What credit/debit cards should I have?

Ideally, you’ll want one that waives foreign transaction fees, like the Capital One credit card, and then a debit card that waives or reduces ATM fees. This will keep you from being fleeced by financial institutions every time you make a transaction.

Will my credit/debit card work overseas?

Visa definitely will. My Visa card was accepted almost everywhere I went. In some countries, there are few places where you can pay with your credit card or collect money at an ATM.

Foreign currency

Most countries in the world have their own currency. So you probably will have to change money. To check what currency is being used in the country you plan to visit, check out our service TravelCurrencies.com. We also provide current exchange rates.

DOWNLOAD 1 - Ultimate Travel Checklist - A Solo Traveler's Guide

Get Your FREE Travel Checklist Printable Now

Health and safety

It is always best to be prepared. So bring your first aid supplies with you. If you travel by car, you can be obligated to carry a first aid kit, as well as a warning triangle and a warning vest.

Buy your first aid kit

You might want to buy your first aid kit for your travels. But we don’t sell them. We refer you to AMAZON.COM. Even when you travel in a few days, you can receive your order in time!

What kind of Health Insurance do I need?

If you already have health insurance, check how they handle situations like emergency evacuations. Your current insurance might not cover the cost of flying you back to your country for an emergency procedure. If you want to be safe, get Travel Insurance. I highly recommend World Nomads. Other insurers stick you with restrictions that require you to purchase insurance before your flight and don’t let you extend your insurance if you decide to stay longer.

What kind of medicines should I bring?

Talk to your doctor! I have my own personal travel medical kit that I like to use, but your needs may be quite different, so check with a doctor before taking any medication.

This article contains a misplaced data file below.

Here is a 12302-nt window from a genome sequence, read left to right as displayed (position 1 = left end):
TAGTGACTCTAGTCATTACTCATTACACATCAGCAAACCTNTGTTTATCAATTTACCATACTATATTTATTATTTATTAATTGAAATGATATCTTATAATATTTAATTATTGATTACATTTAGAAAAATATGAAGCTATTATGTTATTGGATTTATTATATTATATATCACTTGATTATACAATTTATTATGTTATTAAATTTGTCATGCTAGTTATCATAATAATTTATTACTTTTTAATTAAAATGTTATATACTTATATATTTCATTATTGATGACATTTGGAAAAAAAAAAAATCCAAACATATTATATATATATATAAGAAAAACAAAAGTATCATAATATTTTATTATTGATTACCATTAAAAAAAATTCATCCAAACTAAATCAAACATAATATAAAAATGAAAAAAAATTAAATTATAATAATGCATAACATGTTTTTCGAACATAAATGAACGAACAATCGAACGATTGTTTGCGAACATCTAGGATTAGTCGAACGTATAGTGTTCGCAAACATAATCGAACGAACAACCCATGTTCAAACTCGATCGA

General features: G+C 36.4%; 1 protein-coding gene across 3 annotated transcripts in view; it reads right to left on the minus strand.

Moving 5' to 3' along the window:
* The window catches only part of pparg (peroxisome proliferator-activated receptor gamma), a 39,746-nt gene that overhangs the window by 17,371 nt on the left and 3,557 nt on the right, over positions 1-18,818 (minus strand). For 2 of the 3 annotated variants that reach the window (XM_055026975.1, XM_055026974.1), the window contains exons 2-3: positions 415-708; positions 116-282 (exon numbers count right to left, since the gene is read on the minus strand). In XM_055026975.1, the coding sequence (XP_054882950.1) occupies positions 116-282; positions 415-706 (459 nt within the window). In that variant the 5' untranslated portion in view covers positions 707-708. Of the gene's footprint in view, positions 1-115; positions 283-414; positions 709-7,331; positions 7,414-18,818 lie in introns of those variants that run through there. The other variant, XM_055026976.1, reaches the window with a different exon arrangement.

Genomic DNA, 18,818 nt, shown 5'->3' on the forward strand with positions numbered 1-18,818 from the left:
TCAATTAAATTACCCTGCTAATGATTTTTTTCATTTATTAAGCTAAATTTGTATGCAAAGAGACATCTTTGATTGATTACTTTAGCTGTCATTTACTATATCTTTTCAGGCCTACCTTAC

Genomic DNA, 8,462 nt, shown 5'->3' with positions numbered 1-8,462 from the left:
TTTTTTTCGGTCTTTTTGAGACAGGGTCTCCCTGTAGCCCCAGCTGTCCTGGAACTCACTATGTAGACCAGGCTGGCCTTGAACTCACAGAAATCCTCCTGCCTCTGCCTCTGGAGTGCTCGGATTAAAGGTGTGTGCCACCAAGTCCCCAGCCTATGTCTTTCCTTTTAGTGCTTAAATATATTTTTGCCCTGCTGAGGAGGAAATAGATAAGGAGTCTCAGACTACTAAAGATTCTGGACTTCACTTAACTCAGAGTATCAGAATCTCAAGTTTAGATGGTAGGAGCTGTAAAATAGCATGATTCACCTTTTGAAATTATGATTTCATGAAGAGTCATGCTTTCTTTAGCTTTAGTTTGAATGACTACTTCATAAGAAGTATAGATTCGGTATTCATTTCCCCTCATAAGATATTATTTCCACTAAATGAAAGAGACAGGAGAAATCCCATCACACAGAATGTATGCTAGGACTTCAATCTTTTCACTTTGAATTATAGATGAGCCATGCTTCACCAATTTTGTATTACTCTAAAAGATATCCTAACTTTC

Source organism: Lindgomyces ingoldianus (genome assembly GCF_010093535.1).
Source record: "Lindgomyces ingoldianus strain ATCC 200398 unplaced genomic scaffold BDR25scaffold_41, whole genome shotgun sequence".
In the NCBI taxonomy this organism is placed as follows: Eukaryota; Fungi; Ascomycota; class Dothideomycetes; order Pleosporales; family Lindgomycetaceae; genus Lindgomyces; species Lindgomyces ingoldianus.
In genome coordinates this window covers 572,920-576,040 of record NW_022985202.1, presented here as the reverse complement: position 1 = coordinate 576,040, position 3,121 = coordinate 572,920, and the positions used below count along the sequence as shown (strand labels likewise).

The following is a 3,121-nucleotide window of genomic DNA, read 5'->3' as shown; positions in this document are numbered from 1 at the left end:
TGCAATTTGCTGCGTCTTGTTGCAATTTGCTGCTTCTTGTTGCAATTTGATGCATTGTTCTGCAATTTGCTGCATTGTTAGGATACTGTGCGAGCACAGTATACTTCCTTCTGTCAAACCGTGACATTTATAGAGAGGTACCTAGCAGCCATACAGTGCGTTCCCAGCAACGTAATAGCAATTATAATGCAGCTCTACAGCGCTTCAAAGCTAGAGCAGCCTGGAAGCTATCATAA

I’m in a foreign country and I’m getting sick, should I go to a doctor?

If you’re asking the question, then you probably should. You especially want to be careful if you’re in a country with tropical diseases like malaria, dengue fever, Japanese encephalitis, or yellow fever. Or if you’re in Australia, where everything is designed to kill you. It’s better to be safe than sorry!

Am I going to get food poisoning?

Probably, at least a little. I’ve gotten some form of food poisoning in all but one of the countries I’ve been to, but aside from a miserable week shitting my brains out in Thailand, it wasn’t really that big a deal. Keep this link to WebMD’s site on how to treat your food poisoning and you’ll be fine.

Do I need to get vaccinated for country X, and if I don’t will I die?

It largely depends on the country. Check out the CDC’s handy travel health site to figure out what shots are recommended for you for where you’re going. In the US you can visit Walgreens’ Health Clinic or CVS’s Minute Clinic for vaccinations and/or travel healthcare advice. As for whether you’ll die if you don’t get your shots, that really depends. I met several travellers in Southeast Asia who didn’t get their shots and were totally fine even after being there for years. I also met some who were there for a week and spent half their time bleeding out of their rectum. It’s always better to be safe than sorry.

Is the country I’m travelling to dangerous?

Check out the US State Department’s travel site and type in your destination in the “Learn about your destination” box to get detailed safety information. You can also enrol in their STEP plan to get automatic email updates about your destinations if the situation on the ground changes.

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1 Comment

  1. vicksboovickybo
    January 15, 2018 / 11:47 am

    Thank you for this checklist 🙂